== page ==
It was in the year 1518; that a barefooted monk, Samson by name, came into Switzerland, like Tetzel into Germany with the sanction of Pope Leo X., proclaiming absolution of sins in return for the payment of money. Schwyz was one of the first cantons where this impudent hawker of unhallowed wares began to ply his trade. “I can forgive all sins," he boldly proclaimed; “ heaven and hell stand under my dominion, and I sell the merits of Jesus Christ to each and every one who is willing to pay in ready money for an absolution.” This blasphemous announcement roused the indignation of our Reformer, and he lifted up his voice to denounce it : “ Jesus Christ, the Son of God, hath said, “Come unto me, all ye that labour and are heavy laden.' It is audacious folly and shameless impudence to say, “Run to Rome, buy a ticket of absolution, give this to the monks and that to the priests; if you do so I pronounce you free of all sin.' No; Jesus Christ is the only sacrifice, the only gift, the alone way.” The sermon of Zwingle produced such an impression that Samson was forced to quit the canton without having transacted any business, and with the epithets of villain and rogue attached to his name.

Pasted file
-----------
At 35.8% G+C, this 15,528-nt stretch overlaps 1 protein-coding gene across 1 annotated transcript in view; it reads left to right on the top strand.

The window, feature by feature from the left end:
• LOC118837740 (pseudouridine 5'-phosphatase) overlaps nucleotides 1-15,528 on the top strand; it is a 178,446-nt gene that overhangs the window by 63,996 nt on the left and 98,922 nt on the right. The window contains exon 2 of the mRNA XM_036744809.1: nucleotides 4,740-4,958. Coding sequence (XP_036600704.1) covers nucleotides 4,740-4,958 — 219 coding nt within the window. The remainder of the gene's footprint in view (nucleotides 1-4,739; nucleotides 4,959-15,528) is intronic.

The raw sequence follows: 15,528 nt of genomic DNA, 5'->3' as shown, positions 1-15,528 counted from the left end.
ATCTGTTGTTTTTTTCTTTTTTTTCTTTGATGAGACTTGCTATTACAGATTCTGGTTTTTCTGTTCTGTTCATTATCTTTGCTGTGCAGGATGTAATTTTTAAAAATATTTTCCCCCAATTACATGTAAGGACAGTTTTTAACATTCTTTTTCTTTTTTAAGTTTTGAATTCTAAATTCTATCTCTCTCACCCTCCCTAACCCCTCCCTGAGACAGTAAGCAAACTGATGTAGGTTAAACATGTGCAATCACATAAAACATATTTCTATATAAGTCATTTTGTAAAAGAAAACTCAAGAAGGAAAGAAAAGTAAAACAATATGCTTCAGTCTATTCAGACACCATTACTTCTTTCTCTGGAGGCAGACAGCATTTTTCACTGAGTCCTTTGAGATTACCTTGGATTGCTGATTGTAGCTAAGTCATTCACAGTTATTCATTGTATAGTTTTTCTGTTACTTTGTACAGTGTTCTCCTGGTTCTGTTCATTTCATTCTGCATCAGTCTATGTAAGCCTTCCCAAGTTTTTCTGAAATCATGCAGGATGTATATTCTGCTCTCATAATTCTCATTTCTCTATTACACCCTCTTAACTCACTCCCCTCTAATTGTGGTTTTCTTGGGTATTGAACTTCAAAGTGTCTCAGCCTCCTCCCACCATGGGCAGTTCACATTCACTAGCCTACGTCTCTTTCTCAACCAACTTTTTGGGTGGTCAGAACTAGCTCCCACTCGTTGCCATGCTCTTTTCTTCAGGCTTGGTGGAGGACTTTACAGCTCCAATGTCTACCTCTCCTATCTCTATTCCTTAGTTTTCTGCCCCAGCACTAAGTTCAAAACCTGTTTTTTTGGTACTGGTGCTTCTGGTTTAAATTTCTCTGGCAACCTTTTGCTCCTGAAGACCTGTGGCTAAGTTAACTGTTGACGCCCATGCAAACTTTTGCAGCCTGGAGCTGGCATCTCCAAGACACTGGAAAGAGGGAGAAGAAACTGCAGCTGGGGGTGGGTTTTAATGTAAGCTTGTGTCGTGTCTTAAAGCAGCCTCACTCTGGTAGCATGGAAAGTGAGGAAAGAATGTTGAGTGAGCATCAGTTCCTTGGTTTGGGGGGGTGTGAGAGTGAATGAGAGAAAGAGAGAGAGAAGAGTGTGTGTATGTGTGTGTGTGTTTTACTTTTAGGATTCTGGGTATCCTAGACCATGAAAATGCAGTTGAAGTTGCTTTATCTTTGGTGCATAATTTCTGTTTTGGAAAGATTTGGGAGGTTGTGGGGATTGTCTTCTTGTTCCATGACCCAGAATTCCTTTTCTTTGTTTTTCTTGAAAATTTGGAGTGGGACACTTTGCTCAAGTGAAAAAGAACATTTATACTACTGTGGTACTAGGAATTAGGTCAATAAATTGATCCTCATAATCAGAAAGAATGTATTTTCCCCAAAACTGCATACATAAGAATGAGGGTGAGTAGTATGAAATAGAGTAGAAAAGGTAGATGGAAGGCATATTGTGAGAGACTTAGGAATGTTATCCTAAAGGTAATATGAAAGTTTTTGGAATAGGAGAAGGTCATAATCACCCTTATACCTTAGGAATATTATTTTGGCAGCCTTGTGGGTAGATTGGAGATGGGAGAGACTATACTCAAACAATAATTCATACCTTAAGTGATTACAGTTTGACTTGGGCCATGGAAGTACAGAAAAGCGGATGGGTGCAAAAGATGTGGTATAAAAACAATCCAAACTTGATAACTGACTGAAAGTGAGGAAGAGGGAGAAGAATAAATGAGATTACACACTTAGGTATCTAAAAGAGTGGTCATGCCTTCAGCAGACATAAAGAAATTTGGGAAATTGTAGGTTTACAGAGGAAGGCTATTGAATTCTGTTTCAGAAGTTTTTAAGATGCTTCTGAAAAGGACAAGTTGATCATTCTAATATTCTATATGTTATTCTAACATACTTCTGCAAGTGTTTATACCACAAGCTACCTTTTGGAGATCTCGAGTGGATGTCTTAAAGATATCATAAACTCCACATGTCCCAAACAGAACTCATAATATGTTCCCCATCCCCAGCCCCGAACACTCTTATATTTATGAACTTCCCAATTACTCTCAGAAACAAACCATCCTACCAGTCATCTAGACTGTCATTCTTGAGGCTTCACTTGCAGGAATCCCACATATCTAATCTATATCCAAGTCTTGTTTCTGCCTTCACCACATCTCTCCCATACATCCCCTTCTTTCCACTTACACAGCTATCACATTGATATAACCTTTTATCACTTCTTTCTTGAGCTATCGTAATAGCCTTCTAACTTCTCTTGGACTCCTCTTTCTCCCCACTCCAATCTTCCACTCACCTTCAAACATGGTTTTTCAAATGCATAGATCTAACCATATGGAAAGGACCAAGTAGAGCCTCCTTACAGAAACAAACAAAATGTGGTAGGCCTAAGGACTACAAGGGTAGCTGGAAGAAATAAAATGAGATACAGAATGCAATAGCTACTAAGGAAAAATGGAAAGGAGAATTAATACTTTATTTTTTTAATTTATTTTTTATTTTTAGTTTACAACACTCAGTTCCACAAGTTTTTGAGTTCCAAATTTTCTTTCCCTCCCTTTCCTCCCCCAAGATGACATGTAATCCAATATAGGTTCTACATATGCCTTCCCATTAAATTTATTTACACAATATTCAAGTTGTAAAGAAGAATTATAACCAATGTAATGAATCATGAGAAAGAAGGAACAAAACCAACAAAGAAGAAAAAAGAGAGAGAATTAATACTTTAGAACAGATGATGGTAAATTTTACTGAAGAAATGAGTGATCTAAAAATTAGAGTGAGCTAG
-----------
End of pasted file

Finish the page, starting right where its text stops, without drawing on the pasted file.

When Zwingle had been two years at Einsiedlin, the office of parish priest became vacant at Zurich. He was asked by one of the canons whether he had any desire to be a preacher of the Word of God in Zurich. “Yes,” he replied, “I have the desire ; for there is reason to hope that if the grace of God be proclaimed from so renowned a place and accepted there, the rest of Switzerland will follow the example.” Many applications were made for the vacant office. Myconius canvassed in the name of his friend for it, and the result was that Zwingle was elected by the votes of seventeen out of the twentyfour cantons. At his recommendation, his dear friend, Leo Juda, was appointed his successor at Einsiedlin. Bullinger describes Zurich before the preaching of the Gospel there, as resembling ancient Corinth for immorality and licentiousness. This state of morals was chiefly caused by the holding of the Confederate Diets in this city, to which so many strangers, along with the servants of princes and nobles, resorted.